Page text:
Morris, John Christopher (1996) Experimental control and model validation : a helicopter case study. Dissertation (Ph.D.), California Institute of Technology. http://resolver.caltech.edu/CaltechETD:etd-12202007-115753
Robust control has not been used as widely as it could because modelling tools have not advanced as far as analysis and synthesis tools. This becomes readily apparent when applying robust control theory to real problems. With this in mind, an experimental platform was designed and built to study the application of robust control. This platform consists of a real-time computer and a radio-controlled model helicopter mounted on a six degree-of-freedom stand. Experimental systems provide the opportunity not only to verify the applicability of new control theory but also to highlight potential deficiencies.
Traditional system identification and control techniques were used to construct hover controllers for the model helicopter. These techniques are not suitable for the construction of robust models for a system of this complexity. In particular, there was no systematic way to augment nominal identified models with uncertainty suitable for the construction of robust controllers.
To address this issue, frequency-domain model validation algorithms and software were developed. These algorithms provide a methodology for verifying the applicability and consistency between experimental data and robust models. Additionally, they provide a method whereby nominal model parameters can be tuned in a robust setting. This is the first set of software tools which provide this capability for general linear uncertain systems.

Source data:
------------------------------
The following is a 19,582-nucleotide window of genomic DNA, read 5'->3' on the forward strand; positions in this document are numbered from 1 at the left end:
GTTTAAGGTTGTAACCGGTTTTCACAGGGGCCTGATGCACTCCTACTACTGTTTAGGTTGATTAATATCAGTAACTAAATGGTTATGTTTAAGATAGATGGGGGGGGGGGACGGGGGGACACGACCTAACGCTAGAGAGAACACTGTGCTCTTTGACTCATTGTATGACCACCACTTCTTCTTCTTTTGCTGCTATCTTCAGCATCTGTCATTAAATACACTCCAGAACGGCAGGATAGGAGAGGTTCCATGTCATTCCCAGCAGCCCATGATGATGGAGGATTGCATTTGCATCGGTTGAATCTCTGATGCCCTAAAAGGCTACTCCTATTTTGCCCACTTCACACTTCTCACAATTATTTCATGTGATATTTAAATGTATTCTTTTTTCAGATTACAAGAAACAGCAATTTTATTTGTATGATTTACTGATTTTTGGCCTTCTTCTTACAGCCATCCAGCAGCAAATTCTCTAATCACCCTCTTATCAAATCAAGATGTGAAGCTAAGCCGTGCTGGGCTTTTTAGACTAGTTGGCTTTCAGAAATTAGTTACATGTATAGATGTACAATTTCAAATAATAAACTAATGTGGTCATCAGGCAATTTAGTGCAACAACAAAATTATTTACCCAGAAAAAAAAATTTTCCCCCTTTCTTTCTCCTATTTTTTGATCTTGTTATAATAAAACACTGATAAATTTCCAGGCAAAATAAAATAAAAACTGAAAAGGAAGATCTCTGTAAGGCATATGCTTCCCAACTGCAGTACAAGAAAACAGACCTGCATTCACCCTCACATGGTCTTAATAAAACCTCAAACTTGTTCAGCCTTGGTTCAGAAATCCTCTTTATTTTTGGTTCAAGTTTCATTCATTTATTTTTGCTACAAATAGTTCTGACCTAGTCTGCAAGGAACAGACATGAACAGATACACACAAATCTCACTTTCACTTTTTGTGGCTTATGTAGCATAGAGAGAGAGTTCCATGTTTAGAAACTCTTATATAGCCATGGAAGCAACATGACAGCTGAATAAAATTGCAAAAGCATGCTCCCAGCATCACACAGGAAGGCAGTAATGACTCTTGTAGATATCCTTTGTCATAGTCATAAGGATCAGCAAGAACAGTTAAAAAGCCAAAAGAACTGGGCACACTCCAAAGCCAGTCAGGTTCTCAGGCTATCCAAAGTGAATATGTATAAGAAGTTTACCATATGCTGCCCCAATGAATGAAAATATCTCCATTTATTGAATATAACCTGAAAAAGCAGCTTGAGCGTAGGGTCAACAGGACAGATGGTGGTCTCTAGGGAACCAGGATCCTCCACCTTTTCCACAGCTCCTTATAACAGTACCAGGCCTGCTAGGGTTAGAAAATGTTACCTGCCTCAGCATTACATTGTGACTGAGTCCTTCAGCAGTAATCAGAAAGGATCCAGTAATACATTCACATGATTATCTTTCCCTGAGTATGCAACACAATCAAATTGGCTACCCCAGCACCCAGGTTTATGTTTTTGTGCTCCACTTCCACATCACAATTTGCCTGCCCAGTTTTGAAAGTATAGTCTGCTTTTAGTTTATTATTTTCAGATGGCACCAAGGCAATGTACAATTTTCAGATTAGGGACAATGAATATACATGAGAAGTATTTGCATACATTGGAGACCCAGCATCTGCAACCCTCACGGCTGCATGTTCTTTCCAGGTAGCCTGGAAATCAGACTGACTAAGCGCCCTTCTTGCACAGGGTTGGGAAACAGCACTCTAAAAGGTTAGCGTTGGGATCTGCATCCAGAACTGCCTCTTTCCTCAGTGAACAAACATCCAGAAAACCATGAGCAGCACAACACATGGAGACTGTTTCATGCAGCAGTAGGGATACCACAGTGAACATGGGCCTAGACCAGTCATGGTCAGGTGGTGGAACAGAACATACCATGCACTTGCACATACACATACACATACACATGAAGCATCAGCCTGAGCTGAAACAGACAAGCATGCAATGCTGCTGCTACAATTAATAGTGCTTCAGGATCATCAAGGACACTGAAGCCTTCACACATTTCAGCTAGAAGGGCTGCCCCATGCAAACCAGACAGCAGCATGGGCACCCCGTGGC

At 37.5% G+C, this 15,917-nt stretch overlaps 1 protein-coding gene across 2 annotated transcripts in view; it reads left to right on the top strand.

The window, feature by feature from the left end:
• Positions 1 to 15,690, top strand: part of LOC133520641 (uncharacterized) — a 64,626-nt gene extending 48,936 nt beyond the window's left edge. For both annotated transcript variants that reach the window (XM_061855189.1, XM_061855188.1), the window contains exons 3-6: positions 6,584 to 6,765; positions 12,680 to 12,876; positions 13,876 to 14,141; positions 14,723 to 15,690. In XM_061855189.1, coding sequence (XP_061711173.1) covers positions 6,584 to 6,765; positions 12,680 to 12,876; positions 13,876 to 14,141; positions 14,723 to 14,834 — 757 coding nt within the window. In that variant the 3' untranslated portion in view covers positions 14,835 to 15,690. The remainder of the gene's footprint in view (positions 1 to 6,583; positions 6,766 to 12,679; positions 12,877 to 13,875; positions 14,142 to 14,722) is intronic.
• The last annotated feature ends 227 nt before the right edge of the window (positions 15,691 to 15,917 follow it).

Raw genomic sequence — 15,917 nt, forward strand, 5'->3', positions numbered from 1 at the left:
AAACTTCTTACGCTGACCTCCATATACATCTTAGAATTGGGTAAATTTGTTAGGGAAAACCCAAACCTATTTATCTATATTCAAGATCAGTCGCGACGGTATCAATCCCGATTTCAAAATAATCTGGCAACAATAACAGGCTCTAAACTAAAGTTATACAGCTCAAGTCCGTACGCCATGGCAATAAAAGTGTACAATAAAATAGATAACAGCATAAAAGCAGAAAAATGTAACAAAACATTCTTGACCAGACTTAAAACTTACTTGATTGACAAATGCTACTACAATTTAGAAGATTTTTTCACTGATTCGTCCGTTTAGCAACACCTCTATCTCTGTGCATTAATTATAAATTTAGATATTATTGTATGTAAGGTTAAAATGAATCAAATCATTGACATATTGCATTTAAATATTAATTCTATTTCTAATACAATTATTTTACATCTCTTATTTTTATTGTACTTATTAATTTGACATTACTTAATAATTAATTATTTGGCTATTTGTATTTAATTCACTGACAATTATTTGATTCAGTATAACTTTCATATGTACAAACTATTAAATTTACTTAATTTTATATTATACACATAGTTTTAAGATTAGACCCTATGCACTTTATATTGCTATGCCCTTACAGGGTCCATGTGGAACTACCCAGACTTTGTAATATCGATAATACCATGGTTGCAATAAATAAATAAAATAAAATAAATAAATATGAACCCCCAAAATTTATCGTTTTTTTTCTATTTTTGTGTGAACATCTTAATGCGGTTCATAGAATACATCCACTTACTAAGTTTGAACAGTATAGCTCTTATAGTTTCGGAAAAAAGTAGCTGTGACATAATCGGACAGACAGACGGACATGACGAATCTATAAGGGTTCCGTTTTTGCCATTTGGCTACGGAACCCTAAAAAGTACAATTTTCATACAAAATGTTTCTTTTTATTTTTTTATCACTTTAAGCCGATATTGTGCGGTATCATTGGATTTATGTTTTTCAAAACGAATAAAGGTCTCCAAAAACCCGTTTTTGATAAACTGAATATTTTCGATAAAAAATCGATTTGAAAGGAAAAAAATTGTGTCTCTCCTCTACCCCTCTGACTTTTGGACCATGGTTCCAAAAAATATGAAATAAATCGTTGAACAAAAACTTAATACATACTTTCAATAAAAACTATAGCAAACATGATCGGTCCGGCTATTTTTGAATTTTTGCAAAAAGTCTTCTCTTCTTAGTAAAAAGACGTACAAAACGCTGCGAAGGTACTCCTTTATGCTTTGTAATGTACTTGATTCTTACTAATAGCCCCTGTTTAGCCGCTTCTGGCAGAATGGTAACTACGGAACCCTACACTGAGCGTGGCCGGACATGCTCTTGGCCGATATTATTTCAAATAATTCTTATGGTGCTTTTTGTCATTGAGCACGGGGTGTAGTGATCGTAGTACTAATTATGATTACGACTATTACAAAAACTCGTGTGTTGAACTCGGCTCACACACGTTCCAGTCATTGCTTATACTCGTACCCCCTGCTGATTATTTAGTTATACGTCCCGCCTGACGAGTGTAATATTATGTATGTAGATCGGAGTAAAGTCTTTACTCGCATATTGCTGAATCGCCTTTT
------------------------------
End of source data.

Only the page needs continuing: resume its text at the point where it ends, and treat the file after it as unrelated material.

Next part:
Using these new software tools, a systematic design process was developed which incorporated frequency-domain model validation analysis, µ-analysis and µ-synthesis, simulation, and implementation. This design process proved to be a valuable new tool for constructing robust models and designing robust control systems. In particular, by applying this design process to the helicopter, the size of uncertainty in the robust model was substantially reduced without sacrificing the ability of the model to "cover" experimental data and the first controller implemented performed well. This was strikingly different from the results obtained when using standard robust control techniques, where several controllers destabilized the helicopter when implemented, even though they performed well under simulation.
The model validation software and design process provide a consistent methodology and systematic framework which connects system identification, the construction of robust models, and controller synthesis with experimental data. For the first time the control engineer can compute measures on the validity of a robust model, with respect to all observed data on the actual physical system, which are directly related to the robustness measures resulting from µ-analysis and µ-synthesis.
|Item Type:||Thesis (Dissertation (Ph.D.))|
|Subject Keywords:||electrical engineering|
|Degree Grantor:||California Institute of Technology|
|Division:||Engineering and Applied Science|
|Major Option:||Electrical Engineering|
|Thesis Availability:||Restricted to Caltech community only|
|Defense Date:||21 September 1995|
|Default Usage Policy:||No commercial reproduction, distribution, display or performance rights in this work are provided.|
|Deposited By:||Imported from ETD-db|
|Deposited On:||23 Jan 2008|
|Last Modified:||06 Jan 2014 19:31|
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